SHOULD Britain join the air campaign against Isis in its Syrian strongholds? This is debateable – except that, in a strict sense, it isn’t.
David Cameron only wants to commit to a Parliamentary vote on this matter when he knows he can win. So there won’t be much to debate – just a desire to set about “smashing the bastards” as one Tory MP with a military background told Andrew Rawnsley in The Observer last Sunday.
Nothing about this matter comes without qualifications. The prime minister sought and failed to secure Parliamentary approval for airstrikes against Syria in 2013, and the experience was raw. Now he only wants to hold a debate he can win – officially because a second defeat would present Isis with a propaganda present wrapped in a nice democracy bow. But also because it would be a personal humiliation for Cameron, so he wants a non-debating debate. What in other circumstances you might call a fix-up.
Traditionally the outcome of a debate depends on the passion and skill of the speakers on the day – not on massaging everything beforehand so that the debate goes in the desired direction.
Are airstrikes against Isis in Syria the answer? Nothing about this question is straightforward, unless you belong to the ‘bomb the bastards’ contingent. And plenty of MPs on all sides do, although there are doubters in all parties too.
When David Cameron finally gets his no-debate debate, he will have a moral quagmire to cross. When he failed to win the last debate, the stated cause was to punish and remove Bashar al-Assad for using chemical weapons. Now the aim is to attack the Syrian dictator’s biggest enemy: so we’ve moved from punishing Assad to taking out his biggest opponent.
So Cameron will be balancing on some bristly tussocks as he crosses that quagmire. The bombs he now wants to drop will assist the man he previously swore to remove. Won’t that take a bit of explaining?
The atrocity in Paris has made Cameron’s job much easier. The desire to act against Isis is understandable – indeed, how could we not want to do something to help in the fight against these demented barbarians who believe they have divine sanction to kill whoever they wish?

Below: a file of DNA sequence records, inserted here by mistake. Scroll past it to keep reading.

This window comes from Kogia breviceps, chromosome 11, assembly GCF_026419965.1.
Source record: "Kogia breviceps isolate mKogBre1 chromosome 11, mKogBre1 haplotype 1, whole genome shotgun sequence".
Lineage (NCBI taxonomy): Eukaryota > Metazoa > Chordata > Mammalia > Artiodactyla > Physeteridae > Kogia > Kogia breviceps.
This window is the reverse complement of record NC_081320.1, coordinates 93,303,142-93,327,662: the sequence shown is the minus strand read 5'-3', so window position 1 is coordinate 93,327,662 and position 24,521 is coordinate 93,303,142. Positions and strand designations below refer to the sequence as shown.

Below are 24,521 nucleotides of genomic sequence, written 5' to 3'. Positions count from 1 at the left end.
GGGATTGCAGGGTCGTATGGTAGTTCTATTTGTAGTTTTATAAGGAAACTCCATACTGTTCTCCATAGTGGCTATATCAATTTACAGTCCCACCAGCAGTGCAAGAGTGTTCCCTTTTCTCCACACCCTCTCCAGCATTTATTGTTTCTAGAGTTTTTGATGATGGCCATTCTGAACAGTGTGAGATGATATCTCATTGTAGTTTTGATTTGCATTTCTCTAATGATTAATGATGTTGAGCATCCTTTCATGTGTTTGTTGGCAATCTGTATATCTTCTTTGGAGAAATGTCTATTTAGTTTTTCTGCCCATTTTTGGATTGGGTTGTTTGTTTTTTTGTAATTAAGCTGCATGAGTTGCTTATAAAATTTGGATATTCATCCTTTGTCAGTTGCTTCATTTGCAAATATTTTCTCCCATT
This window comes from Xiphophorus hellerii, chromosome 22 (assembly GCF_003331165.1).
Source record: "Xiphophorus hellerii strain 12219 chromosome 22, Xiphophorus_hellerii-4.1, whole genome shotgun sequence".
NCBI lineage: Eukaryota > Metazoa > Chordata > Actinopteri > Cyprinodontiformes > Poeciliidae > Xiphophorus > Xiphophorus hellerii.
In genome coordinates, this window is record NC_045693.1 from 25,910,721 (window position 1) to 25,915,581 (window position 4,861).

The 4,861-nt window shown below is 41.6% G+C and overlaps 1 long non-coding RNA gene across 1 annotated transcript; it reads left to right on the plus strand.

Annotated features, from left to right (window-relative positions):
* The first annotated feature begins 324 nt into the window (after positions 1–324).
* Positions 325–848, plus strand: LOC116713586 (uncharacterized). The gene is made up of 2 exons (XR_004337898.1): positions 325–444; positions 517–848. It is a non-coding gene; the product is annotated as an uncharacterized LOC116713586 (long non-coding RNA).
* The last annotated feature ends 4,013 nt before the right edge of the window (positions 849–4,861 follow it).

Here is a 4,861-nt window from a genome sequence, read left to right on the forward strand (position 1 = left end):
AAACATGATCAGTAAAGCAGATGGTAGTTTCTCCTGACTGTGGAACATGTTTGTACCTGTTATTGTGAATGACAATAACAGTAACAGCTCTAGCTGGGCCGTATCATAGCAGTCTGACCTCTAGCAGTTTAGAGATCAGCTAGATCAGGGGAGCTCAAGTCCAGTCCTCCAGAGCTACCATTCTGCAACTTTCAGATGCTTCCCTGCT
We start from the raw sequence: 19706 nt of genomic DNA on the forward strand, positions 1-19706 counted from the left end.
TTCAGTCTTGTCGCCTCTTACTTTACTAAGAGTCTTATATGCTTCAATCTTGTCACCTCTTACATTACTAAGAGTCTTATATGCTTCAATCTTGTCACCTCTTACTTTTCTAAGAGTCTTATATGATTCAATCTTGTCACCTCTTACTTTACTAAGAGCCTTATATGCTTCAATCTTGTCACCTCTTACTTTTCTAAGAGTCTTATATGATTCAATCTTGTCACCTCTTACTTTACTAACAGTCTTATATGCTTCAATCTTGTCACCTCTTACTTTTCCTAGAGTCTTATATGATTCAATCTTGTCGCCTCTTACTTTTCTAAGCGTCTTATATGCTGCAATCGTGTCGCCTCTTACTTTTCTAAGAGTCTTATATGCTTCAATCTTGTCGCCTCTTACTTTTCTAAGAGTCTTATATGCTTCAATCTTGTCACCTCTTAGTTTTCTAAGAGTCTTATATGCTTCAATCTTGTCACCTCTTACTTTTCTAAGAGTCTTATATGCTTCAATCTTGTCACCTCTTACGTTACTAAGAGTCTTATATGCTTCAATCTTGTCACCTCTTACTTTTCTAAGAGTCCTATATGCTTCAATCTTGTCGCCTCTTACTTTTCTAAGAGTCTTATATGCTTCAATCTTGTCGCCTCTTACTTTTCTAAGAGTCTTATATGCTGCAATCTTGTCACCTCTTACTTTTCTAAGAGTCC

Perhaps in the end that desire outweighs all others – outweighs all doubt too. David Cameron will certainly be hoping so, and his job is being made easier by the mounting hostility in the Labour Party to the pacifist leanings of their leader.
Jeremy Corbyn seems to lack support among his own MPs who feel embarrassed by his equivocations. In one sense this shows how difficult it is for a political leader to express pacifist views – or even own up to a doubt or two – amid the bellicose ranks of MPs. And that’s a great pity, yet pacifists in whatever shape have always been shouted down.
David Cameron insists that bombing Isis in Syria would make Britain safer at home – but the opposite could be true, with a retaliatory Paris-style attack being directed at London or another major city. Those who wish to drop more bombs have to admit that the actions they desire could in fact make life more risky for Britons. That’s not to say we shouldn’t bomb Isis, more that we should be open about the risks.
This pacifist-inclined man on a ledge generally disparages the ‘bomb the bastards’ contingent as being morally dubious. The trouble is the do-nothing alternative seems morally questionable too.
That’s why it’s a quagmire.
Well, at least we’re not being led into this marsh by a former TV PR man gifted with a different face for every occasion. Oh, hang on…